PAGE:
Conclusion

So non linear narrative is a storytelling technique wherein events are portrayed out of chronological order and within the storytelling technique itself are various devices to enforce the technique in a specific way. These devices have a specific effect on a films narrative and each devices effect differs; its just a differentiation between the presentations of the texts. All the techniques create movement within the films plot and this movement is with a purpose; to create dramatic effect. A director and/or writer of a non linear narrative have the power to present the films story in whichever way he/she pleases. The director or writer would choose the best way that they think the story is pieced together and would join these pieces together with strong themes that are so important in connecting each segment of a non linear narrative film. A film is unique to the director, the way they see the world and how they communicate is down to their own particular perspective (Barnwell J. 2008 p. 33). When thinking about narrative structure, decisions have to be made as to how the story should unfold. A non linear structure should enhance a story. The use of non linear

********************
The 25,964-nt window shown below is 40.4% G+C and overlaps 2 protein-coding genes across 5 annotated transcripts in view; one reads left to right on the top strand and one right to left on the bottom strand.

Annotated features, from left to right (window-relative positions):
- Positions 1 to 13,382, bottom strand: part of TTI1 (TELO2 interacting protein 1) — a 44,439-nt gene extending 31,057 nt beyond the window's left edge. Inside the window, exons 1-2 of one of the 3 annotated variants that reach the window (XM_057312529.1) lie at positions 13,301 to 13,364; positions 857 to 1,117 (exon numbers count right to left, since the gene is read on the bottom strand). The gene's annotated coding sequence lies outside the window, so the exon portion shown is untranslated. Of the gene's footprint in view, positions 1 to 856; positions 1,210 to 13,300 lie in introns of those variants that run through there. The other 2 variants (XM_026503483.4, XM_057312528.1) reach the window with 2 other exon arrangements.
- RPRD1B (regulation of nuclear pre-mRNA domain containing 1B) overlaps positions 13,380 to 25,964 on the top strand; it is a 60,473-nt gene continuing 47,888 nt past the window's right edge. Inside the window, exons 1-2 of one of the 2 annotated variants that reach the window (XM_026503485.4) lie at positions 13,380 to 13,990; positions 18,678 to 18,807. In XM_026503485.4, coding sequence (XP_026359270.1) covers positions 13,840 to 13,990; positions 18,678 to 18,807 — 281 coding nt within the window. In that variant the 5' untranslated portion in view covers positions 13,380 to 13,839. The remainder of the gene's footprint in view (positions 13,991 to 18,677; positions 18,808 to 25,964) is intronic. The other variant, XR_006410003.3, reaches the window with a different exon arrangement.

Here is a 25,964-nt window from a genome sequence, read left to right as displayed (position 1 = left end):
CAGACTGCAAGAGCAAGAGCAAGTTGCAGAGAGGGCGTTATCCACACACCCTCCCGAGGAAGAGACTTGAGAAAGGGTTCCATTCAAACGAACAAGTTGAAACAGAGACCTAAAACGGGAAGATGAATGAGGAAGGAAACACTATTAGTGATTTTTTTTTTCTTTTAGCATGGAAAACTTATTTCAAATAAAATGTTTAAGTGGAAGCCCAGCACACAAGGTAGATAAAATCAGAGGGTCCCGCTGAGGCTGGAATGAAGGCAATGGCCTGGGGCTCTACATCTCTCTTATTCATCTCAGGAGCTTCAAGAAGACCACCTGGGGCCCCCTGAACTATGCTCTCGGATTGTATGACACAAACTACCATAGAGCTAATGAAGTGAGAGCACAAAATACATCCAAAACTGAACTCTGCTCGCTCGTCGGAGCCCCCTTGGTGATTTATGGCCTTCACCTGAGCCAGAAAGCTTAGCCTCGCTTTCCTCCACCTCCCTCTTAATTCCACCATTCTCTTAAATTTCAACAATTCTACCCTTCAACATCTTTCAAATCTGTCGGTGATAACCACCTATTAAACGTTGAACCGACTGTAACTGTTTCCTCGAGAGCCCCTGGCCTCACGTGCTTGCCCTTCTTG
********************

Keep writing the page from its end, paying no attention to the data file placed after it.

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structure in Run Lola Run enhances the dramatic impacts of the story and the three possible outcomes promote a sense of suspense. Three alternative responses to the premise result in three possible conclusions. The structure and the story work together to create a cohesive sense of what would happen should Lola choose a particular course of action (Barnwell J. 2008 p. 38). All the techniques before-mentioned in this essay are also used in many other films, not just the ones used as examples here. Non linear narrative is a vast database of films that convey a wide variety of stories. These techniques help shape the structure and a films final look with the audience in mind; to tell a meaning and entertaining story. A dramatic twist ending can provide an audience a thrilling end to a suspenseful story and a title card can effectively guide an audience along the way of a story without confusion. Chopping up a story and putting sequences in nonchronological order can complicate film plots and thus some non linear devices are necessary. However, putting film sequences out of order can make a film better, an improvement upon the linear story, had it of been told, making non linear film narrative very interesting and enjoyable for audiences to watch. Non linear narrative allows audiences to travel through time, forwards and backwards, and come back again. It allows them to see things first before theyve even happened. Non linear narrative is an effecting way of storytelling in film because it puts the audience in a powerful position which is the most enjoyable aspect of watching a film. Non linear narrative is an innovative form of film storytelling and is now a contemporary style of film narrative. Non linear narrative has propelled itself into being a conventional method of storytelling in films. The amount of successful non linear narrative films proves that. Initially being experimented with by early soviet filmmakers like Sergei Eisenstein and Vsevolad Pudovkin, later being pushed into mainstream society in the 1990s by Quentin Tarantino. Now there are directors who frequently return to making non-linear narrative films such as Christopher Nolan, Steven Soderbergh and Alejandro Gonzalez Inarritu. Non linear narrative in film can be cited as a move towards postmodernism in film today. The storytelling style moves away from old, used-before, classic formats and presents a story cinematically in a revolutionary way, in what is a new art-form anyway when you compare it to age-old art forms like novels and paintings. Apart from video games, film is the newest art form to emerge and non linearity in film is the newest way of presentation for film. To conclude, non linear narrative in film is a new expression that embellishes a films story. It elevates a films meaning by stringing together sequences with purposeful themes and thus interests an audience more so. A films narrative is liberated under non-linear structure compared to its oppressive counter-part; linear narrative. Non linear narrative is impulsive and captivating to watch